Royal Caribbean Drops Park West Gallery
Park West Art Auctions, suffering from fraud allegations, loses a major customer in Royal Caribbean
Quick note #2 - our contract with Park West Art Services has expired and we have decided not to renew it. There is a wind down period in effect and the art auctioneers will finish on different ships at different times over the next few months. We are evaluating what if any art-related programming we may offer in the fleet in the future beyond Oasis of the Seas where Art Actually is our provider of art tours and art for purchase onboard.
As we have been reporting, Park West Gallery has been embroiled in a lawsuit with a Phoenix company called Fine Art Registry. Park West sued FAR when it published reports online that it had proof that Park West Gallery has been selling fraudulent Salvador Dali prints on several cruise ships, including Royal Caribbean.
In fact - Royal Caribbean is named as a co-defendant in at least one future class action lawsuit against Park West Gallery. These prints were sold to dozens of people for anywhere from $10,000 to over $500,000 in some cases where buyers bought what they were told were complete collections of authentic prints.
Before the advent of these class action lawsuits, Park West decided to proceed with a lawsuit against Fine Art Registry alleging defamation for the articles concerning the Dali prints. Park West sued in a Michigan federal court asking for an incredible $46 million in damages - an extraordinary sum.
The trial lasted five weeks. In the end the jury awarded Park West nothing in their case. The jury awarded Fine Art Registry damages of $500,000 for a trademark infringement by Park West who they believe used FAR's trademark to make a web site similar to the Fine Art Registry site but without the same Park West fraud allegations.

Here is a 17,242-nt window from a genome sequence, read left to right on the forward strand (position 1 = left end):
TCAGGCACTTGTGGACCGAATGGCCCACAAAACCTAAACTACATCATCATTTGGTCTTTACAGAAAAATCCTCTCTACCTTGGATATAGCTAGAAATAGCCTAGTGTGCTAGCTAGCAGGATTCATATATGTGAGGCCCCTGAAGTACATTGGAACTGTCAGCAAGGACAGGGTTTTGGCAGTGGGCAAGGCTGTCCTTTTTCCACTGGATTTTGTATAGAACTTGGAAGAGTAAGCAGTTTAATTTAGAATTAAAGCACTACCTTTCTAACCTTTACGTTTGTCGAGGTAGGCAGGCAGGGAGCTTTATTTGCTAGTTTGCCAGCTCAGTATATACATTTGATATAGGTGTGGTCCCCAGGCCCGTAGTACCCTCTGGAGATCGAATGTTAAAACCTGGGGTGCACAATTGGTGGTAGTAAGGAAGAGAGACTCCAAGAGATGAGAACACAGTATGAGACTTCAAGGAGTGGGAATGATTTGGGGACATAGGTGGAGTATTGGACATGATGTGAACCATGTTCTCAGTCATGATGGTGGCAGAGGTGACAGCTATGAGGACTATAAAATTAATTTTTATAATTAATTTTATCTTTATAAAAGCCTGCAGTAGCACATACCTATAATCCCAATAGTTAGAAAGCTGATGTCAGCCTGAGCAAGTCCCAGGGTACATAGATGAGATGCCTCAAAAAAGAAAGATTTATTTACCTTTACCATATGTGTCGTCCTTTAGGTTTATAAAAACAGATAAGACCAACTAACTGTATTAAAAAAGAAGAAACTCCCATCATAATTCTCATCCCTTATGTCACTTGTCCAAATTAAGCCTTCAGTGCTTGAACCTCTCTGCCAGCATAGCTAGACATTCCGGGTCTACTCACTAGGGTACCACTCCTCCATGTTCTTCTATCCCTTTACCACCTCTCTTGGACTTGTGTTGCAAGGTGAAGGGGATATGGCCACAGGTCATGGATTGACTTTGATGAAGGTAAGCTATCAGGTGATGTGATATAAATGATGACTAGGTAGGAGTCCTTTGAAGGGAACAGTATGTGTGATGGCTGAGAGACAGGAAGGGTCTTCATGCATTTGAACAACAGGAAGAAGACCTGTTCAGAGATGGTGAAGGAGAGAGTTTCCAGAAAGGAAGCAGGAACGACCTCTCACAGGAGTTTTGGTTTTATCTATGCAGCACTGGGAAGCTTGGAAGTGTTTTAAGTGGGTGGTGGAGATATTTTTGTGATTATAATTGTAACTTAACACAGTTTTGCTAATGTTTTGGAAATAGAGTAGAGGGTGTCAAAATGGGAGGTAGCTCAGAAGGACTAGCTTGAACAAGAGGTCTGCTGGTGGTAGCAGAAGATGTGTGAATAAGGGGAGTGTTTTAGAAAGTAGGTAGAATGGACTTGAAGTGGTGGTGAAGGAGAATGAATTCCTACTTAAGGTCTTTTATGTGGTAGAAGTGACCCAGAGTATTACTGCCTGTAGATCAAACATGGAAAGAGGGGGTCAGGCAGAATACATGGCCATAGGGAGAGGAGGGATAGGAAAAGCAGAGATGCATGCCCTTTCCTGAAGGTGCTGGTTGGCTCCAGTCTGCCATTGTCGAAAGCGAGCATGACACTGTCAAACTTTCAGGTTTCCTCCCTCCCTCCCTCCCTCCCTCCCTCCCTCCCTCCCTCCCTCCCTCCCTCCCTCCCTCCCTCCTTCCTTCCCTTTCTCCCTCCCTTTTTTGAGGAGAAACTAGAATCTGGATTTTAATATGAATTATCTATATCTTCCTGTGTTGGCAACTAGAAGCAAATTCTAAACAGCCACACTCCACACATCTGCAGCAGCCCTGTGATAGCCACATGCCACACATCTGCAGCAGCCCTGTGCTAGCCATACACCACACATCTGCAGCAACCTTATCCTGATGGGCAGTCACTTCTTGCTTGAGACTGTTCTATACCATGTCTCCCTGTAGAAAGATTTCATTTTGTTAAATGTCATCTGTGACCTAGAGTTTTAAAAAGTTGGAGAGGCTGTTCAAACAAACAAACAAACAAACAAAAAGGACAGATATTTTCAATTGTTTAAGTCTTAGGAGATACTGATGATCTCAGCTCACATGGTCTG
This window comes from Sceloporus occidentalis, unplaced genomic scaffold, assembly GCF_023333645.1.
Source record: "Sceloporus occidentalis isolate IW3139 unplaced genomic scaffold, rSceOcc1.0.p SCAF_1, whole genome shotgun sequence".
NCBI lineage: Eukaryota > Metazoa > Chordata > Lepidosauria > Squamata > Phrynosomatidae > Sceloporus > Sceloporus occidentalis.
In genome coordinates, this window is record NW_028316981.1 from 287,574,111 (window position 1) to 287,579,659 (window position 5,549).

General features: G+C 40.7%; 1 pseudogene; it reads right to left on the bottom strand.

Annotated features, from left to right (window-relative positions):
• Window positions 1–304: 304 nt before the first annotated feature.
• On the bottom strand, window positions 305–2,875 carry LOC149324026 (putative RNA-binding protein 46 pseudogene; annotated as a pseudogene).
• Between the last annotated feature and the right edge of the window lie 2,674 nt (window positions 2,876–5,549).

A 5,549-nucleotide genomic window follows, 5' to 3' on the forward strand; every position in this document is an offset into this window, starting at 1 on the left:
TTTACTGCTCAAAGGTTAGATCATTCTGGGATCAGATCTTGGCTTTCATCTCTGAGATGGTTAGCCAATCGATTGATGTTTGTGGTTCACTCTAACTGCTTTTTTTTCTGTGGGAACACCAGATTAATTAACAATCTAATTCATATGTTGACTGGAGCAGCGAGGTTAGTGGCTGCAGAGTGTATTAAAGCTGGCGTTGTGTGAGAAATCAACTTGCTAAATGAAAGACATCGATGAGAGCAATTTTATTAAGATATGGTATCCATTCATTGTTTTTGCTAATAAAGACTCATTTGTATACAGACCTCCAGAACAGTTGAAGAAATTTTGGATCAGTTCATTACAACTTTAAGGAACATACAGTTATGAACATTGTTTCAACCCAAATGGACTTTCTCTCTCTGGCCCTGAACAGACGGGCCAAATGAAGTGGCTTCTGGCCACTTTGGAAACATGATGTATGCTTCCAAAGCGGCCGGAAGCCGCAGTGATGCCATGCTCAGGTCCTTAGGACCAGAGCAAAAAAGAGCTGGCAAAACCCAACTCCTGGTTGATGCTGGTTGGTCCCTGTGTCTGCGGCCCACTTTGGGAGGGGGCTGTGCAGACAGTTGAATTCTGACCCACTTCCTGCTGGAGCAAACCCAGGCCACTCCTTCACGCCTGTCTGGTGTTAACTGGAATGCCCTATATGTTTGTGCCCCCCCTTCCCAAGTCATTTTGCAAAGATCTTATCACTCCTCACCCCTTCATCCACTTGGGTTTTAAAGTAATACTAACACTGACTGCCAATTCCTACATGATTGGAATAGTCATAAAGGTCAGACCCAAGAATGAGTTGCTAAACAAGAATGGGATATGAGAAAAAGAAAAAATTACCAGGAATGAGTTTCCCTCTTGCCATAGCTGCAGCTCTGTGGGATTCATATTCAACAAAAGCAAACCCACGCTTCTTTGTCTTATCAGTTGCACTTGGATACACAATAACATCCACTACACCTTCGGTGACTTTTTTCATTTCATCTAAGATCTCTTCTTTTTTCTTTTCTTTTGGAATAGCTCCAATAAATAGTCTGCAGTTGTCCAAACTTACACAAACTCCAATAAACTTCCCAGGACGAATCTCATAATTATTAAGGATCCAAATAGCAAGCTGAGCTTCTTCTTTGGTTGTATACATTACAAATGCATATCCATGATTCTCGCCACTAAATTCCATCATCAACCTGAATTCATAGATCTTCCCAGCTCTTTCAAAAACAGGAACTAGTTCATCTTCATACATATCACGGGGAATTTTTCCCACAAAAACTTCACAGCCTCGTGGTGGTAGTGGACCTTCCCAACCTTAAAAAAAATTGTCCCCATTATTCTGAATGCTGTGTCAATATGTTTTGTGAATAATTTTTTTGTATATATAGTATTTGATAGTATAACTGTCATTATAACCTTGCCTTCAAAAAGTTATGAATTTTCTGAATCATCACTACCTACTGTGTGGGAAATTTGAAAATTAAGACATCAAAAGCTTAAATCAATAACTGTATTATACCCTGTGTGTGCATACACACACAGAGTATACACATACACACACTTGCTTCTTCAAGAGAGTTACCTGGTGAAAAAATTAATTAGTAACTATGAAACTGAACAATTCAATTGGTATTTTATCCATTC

Terri Franks, president of Fine Art Registry, had this reaction to the announcement by Royal Caribbean, "It would be a shame for RCL to completely scrap the art program aboard its ships just because of Park West Gallery's bad business practices. Rather, a completely new program should be implemented that first educates the cruise passengers with regard to visual art, creating a complete experience for young and old alike, including sophisticated art buyers that would have never purchased from the likes of Park West simply because they knew better."
"A whole new revenue stream could be created for the cruise lines as a result of an overhauled art program. Good, solid education for cruise passengers presented by a variety of trusted professionals on how to purchase and appreciate visual art would necessarily translate into increased visual art sales (and preferably original works of art offered by emerging contemporary artists) so that the cruise experience transcends the ordinary and results in repeat cruisers who seek out the art program because of its EXCELLENCE above all which would resonate with the cruise passenger long after they return home and would ultimately translate into a savvy art buying public and at the same time very satisfied cruise passengers overall."
"This would result in renewed consumer trust in the RCL brand as it relates to the art program as well as other cruise brands that might be looking for a refreshing change in the tired art programs that now seem to plague the industry. I believe keen, watchful care and management is absolutely critical to a successful art program aboard cruise ships."
The cruise lines have made a lot of money from art auctions, but certainly less over the years as the economy and the allegations of fraud by Park West have become better known. Park West still has contracts with several other cruise lines, but as matters are only looking worse for Park West going forward with more lawsuits scheduled it seems inevitable that if Royal Caribbean will not renewed their contract then other cruise lines will follow suit.